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5 things this week including 2001: a Budget oddity

1. Rishi's bumper budget

For a chancellor with allegedly little money, due to the dual impacts of Brexit and the pandemic, Rishi Sunak managed to make quite a splash with his second Budget. And for an avowed Thatcherite there was a surprisingly big government feel to all his taxing and spending. All the indications are that Sunak has big political ambitions and his "age of optimism" Budget seemed at its core a pitch for a move next door. Gordon Brown tried much the same. He was also keen on what at the time was referred to as "endogenous growth theory". The idea is that government investment in technology boosts productivity and grows the economy so that the investment is recouped in extra tax receipts. This money can be reinvested or used for potential tax cuts later. Despite all the 19 advance press releases, few expected the Budget to go quite so big or so 2001. Here's hoping there's not a repeat of the global financial crisis that put an end to the last experiment with endogenous growth.


2. The ipod's 20th birthday

On the subject of things being very 2001, this week we also marked the 20th anniversary of the first Apple iPod. Lots of Supper Club members are innovators and like other pioneering business founders regularly launch new products and projects. So we pulled together a piece outlining some of the key lessons from the success of the iPod. The summary version is spend the time to get the product right, but get it market at the right time and then spend all you can marketing the hell out of it.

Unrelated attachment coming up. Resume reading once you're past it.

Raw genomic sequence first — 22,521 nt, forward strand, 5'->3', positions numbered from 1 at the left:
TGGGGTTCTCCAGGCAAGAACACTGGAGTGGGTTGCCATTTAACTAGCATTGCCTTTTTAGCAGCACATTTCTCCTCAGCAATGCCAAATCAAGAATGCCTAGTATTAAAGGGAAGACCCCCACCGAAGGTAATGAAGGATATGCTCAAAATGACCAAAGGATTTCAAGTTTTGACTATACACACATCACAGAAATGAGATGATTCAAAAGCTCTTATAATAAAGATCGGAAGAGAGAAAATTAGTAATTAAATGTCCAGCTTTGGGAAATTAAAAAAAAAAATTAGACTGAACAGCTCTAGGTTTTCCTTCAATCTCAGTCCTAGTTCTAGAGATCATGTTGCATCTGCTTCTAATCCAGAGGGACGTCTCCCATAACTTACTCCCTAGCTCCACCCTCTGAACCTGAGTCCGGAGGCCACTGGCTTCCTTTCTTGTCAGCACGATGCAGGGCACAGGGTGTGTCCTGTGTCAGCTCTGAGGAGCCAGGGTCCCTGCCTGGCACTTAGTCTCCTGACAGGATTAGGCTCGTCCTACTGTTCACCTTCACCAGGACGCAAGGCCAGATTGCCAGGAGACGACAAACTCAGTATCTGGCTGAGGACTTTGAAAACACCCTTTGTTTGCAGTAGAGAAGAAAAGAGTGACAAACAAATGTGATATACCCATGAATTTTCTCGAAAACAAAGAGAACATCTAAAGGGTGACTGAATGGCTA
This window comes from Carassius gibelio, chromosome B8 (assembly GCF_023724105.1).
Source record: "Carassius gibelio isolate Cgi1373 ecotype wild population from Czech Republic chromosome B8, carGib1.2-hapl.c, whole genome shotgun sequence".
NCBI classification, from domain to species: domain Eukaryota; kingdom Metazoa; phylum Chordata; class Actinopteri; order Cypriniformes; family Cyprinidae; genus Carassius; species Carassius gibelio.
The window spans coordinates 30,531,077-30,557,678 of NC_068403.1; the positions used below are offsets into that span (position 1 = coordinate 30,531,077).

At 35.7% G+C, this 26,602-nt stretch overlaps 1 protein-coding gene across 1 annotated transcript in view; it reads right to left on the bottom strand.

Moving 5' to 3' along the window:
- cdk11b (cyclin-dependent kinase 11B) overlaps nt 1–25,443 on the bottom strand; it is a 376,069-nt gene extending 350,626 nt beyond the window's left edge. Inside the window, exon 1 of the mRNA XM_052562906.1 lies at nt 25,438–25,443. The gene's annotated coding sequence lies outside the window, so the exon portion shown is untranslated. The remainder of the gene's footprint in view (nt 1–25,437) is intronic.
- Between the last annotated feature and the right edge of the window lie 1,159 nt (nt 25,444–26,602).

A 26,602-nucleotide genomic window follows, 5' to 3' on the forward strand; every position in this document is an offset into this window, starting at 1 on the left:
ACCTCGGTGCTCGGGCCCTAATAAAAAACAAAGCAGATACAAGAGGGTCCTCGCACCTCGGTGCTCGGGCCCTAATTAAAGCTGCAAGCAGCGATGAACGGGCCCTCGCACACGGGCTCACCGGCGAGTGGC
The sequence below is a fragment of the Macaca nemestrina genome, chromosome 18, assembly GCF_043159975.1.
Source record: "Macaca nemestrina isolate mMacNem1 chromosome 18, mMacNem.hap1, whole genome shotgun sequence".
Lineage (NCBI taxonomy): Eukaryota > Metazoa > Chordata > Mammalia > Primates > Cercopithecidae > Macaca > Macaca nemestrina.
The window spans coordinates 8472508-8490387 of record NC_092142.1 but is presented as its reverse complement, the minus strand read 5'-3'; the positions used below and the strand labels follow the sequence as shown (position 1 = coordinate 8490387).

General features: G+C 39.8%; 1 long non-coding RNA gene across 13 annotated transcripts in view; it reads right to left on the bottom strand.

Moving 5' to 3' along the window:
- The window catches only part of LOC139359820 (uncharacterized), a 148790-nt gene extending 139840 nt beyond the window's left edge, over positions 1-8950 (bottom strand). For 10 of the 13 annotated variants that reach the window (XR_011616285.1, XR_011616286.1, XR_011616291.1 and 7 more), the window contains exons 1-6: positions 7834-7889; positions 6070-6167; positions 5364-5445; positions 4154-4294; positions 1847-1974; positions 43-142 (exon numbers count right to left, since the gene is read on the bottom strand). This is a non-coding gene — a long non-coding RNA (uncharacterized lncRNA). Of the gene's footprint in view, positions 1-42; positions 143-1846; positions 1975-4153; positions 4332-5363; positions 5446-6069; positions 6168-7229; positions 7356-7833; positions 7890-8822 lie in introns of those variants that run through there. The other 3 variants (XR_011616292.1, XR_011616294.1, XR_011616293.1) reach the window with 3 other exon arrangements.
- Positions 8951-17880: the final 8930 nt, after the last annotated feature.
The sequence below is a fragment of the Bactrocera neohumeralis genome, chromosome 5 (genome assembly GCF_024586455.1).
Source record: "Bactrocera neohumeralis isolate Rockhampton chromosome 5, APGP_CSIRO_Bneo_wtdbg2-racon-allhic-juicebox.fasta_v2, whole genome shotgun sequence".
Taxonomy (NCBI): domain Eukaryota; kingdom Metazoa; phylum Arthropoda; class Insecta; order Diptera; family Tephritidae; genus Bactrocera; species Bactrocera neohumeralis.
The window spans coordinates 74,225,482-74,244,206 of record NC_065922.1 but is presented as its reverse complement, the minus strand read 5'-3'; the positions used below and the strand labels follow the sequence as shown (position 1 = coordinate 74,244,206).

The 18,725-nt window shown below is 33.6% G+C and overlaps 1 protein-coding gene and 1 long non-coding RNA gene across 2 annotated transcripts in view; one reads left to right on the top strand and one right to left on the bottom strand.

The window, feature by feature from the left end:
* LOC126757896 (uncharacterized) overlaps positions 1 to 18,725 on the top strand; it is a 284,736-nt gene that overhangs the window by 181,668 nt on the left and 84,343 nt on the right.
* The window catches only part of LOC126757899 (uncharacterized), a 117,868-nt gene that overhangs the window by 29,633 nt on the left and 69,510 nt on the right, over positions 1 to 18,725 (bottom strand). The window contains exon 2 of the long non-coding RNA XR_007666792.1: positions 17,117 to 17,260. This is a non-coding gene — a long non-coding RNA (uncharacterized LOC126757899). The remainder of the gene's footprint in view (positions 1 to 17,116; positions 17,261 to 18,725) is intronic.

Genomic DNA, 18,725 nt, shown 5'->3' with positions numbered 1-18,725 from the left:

3. Facebook goes meta

Big company rebrands rarely seem to go well. Or maybe we just remember the ones that go calamitously wrong and forget that a large number pass with either a whimper or the occasional "wow". Facebook's announcement that it was changing the parent company name to Meta, notwithstanding the inevitable social media takedowns, was pretty well received. The worst people had to say about it was that it reminded them of Google's parent rebrand (to Alphabet) or that it was a reaction to a shocking run of terrible publicity and was done to salvage what was left of a shredded reputation. Where it takes the Metaverse concept in the years to come will be interesting to watch and will doubtless have an impact on how all businesses market themselves.


4.B-Corp's European hockey stick

As the world builds up to COP26 and faces up to the possibility that we're not even close to being on course for 1.5 degrees of global warming (according to the UN is will be more like 2.7), business leaders are increasingly keen on the drive to net zero. This week, Supper Club members with an interest in achieving B Corp certification met for an online discussion. Hosted by Andy Schmidt, co-founder and COO of impact consultancy Seismic, the discussion highlighted how the interest in B Corp, especially in the UK and across Europe has taken the organisation by surprise. The result is that the dedicated team of analysts, who perform detailed checks and audits required for certification, are facing an uphill task to get through the volume of work, leading to delays and backlogs. It's a tricky conundrum. They can't rush through the work or drop standards without undermining the value of B Corp. What's striking is that while political leaders aren't doing enough, plenty of business leaders are doing all they can.


5. A budget barrel of laughs

One of the more talked-about aspects of this week's Budget was that it lacked the green credentials you might expect from a big political set piece the week before the UK hosts COP26. What did get a lot of mentions was booze. Perhaps it was essential to make this the Budget for the Age of Optimism, but Rishi Sunak mentioned alcohol more than the climate. One announcement was about the lower rate of duty for draft beer and cider, which led to the inevitable photo call for Sunak and Boris Johnson in a craft brewery. The only problem was the small barrels the pair were snapped lugging about aren't covered by the change, as the current plan is for it only to apply to barrels of at least 40-litres. Still, why let details get in the way of a good photo op?